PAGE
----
On May 28, 1951, Black South Carolinians rose before dawn to travel to the federal courthouse in Charleston, despite the risk of reprisals that could come from merely having appeared there. Joining the hundreds of journiers were reporters who wanted front-row seats to history. The NAACP’s team was performing for a packed courtroom, but also on a national stage as reporters bore witness for The New York Times, New York Post, the Associated Press and numerous other national and local publications.
At the very outset of the hearing, the school district’s lawyer attempted to upend the trial with a surprise announcement: Clarendon County fully acknowledged that Black and white students’ educational experiences were unequal. To rectify the situation, South Carolina planned to issue $75 million in state bonds to bring Black schools up to par. There was therefore no need, the district’s lawyer reasoned, even to hear the case. Blindsided at first, Marshall recovered, arguing that the County’s “statement just made has no bearing on this litigation,” since the NAACP’s suit maintained “segregation in and of itself is unlawful.” The case proceeded, and Marshall’s team sought to demonstrate the injury inflicted upon Black children by segregated education.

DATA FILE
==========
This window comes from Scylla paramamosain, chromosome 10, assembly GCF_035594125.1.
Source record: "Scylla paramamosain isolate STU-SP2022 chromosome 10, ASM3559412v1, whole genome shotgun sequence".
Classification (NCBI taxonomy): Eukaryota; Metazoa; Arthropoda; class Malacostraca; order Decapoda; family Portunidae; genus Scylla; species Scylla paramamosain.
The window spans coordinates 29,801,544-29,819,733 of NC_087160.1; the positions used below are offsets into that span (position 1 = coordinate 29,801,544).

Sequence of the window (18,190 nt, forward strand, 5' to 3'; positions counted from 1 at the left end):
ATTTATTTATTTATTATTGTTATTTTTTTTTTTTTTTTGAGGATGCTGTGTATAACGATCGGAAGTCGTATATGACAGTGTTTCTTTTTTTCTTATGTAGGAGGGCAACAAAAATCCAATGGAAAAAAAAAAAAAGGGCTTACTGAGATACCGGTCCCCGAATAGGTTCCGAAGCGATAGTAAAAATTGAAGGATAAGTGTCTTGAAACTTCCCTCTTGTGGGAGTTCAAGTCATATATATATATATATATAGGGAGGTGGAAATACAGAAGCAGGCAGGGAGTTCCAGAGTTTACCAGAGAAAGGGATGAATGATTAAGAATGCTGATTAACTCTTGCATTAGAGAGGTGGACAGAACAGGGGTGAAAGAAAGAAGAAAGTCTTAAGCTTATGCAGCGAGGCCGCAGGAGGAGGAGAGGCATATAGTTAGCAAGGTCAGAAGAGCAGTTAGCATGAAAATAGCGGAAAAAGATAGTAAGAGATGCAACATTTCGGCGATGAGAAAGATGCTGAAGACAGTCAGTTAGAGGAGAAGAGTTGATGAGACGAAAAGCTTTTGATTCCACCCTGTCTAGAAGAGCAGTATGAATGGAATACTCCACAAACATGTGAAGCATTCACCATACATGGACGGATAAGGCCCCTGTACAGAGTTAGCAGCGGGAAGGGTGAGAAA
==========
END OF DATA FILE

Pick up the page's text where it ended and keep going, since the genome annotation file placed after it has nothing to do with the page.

Marshall lost Briggs v. Elliott as expected. Two of the three judges who heard the case agreed that Clarendon County’s Black students received an inferior education and called for the inequities to be corrected. But they held that the decision to segregate schools remained with the state. As Judge Waring had foreseen, however, the loss ensured a Supreme Court appeal. Ultimately, that appeal was consolidated with four other cases that, three years later, led to the landmark 1954 Brown v. Board of Education decision mandating the desegregation of America’s public schools.
Back outside the Charleston Federal Courthouse on that late May day in 1951, Marshall marveled at the crowd of African Americans surrounding the building and extending down the block. Many of the attendees had made the trip from hours away to witness the unprecedented case. They had also come simply to see and hear Marshall himself, the man they called Mr. Civil Rights for his seemingly fearless crusade for racial justice.
Entering the courthouse, Marshall remarked to his NAACP deputy Robert Carter, “Bob, it’s all over.” Carter asked Marshall what he meant.
As the man who would become the Supreme Court’s first Black justice looked around, he couldn’t know the role that yet awaited him. Nor could he know that, as late as 2016—62 years after the Brown v. Board decision and 23 years after his death—the United States Justice Department would still be monitoring and enforcing nearly 200 open federal school desegregation court cases.
Turning to his deputy, Marshall said, “They’re not scared anymore.”